Details are in the caption following the image
Scatterplot of the percent difference between Pvol(NOx) and Pflux(NOx) from Table 4 versus vertical wind shear from Table 1 for all storms sampled in the Oklahoma (red squares) and Colorado (blue circles) regions except the storm on 29 May. Linear regression (solid black line) shows strong correlation (r2 = 0.82) between percent difference and wind shear.

Along the same reasoning, the flux-based approach may also be more sensitive to our criteria for selecting relevant flashes. Ideally, only the lightning flashes with initiation sources located upwind of the flux plane (i.e., outflow transects performed by the aircraft) ought to be considered for the flux-based analysis. While overlaying the LMA initiation sources and aircraft flight path shows that nearly all of the lightning flashes occurred upwind of the aircraft transects (e.g., the 29 May storm in Figure 9), it is possible that NOx produced by lightning flashes occurring spatially close to the flux plane or at the temporal onset of the storm may have passed downwind of the flux plane prior to sampling by the aircraft. This is of particular concern for flashes with initiation source locations spatially close to each transect since the majority of the lightning channel may have occurred downwind of the transect. While a time-evolved model of the LNOx trajectories from each flash with respect to the flux plane is beyond the scope of this work, we can test the sensitivity of the flux-based calculations to our selection of the start time for counting relevant flashes by comparing the location of flashes occurring at the onset of the storm with the spatial origin of the air mass sampled by the aircraft during each transect. Here we determine the origin of the air mass from the position, wind speed, and wind direction measured by the aircraft during each transect. Figure 9 illustrates that the origin of the air mass sampled during aircraft transects from the 29 May storm overlaps with lightning flashes occurring at the onset of the storm.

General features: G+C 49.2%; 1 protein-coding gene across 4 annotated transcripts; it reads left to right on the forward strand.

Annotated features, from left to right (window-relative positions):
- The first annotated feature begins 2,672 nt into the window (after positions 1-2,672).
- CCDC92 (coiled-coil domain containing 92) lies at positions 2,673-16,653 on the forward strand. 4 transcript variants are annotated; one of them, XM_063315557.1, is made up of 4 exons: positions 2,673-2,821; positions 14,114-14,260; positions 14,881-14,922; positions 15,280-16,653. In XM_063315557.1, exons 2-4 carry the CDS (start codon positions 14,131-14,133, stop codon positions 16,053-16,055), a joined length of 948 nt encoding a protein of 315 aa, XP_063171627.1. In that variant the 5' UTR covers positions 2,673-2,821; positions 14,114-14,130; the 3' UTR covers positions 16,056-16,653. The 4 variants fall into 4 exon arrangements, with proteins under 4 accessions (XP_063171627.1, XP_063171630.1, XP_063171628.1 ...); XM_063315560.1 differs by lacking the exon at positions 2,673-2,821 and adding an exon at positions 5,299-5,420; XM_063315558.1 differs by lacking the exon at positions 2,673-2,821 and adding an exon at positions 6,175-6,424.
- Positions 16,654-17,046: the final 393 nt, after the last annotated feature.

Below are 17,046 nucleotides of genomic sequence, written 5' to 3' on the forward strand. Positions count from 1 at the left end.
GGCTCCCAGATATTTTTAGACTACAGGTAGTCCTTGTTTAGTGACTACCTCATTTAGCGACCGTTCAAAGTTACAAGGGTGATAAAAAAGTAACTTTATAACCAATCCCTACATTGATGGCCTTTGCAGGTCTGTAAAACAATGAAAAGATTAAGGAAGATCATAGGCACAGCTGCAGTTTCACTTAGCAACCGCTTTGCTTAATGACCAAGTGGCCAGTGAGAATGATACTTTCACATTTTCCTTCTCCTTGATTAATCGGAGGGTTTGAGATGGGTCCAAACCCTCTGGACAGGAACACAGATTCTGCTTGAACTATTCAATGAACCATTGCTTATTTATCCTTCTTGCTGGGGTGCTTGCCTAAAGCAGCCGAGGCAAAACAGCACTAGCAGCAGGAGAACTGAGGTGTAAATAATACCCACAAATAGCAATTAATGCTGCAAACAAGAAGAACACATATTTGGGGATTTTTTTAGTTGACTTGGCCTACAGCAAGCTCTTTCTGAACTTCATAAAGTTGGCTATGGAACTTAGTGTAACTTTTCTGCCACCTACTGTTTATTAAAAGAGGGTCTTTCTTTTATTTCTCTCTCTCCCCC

Details are in the caption following the image
Flight tracks (lines) and flash initiation source locations detected by the LMA (dots) for the 29 May storm. Flight tracks from the (left) G-V aircraft and (right) DC-8 and relevant flashes are colored by the same timescale, with warm colors being earlier and cool colors being later. The origin and trajectory of the air mass sampled during the final transect performed by each aircraft, determined using wind speed and wind direction during the final transect, is depicted as a solid black line.

Further, the Pflux(NOx) values reported in Table 4 may be sensitive to the assumptions required to apply the flux-based calculations to DC3 cases. For example, neglecting the effect of storm motion in the flux-based approach, which may play a small role in some DC3 cases, likely results in larger values for Pflux(NOx) than those reported in Table 4. On the other hand, the flux-based results have the opposite sensitivity to the amount of data available for the calculation. Despite the advantage of the flux-based approach to account for the horizontal distribution of NOx in comparison to the volume-based approach, time gaps in the NOx measurements exceeding the 1 s timescale used for instantaneous flux calculations undoubtedly lead to unquantifiable underestimates in LNOxenh and consequently Pflux(NOx). Since quantifying the sensitivity of Pflux(NOx) in either of these scenarios is beyond the scope of this work, Pflux(NOx) values in Table 4 cannot be reported as upper or lower limits.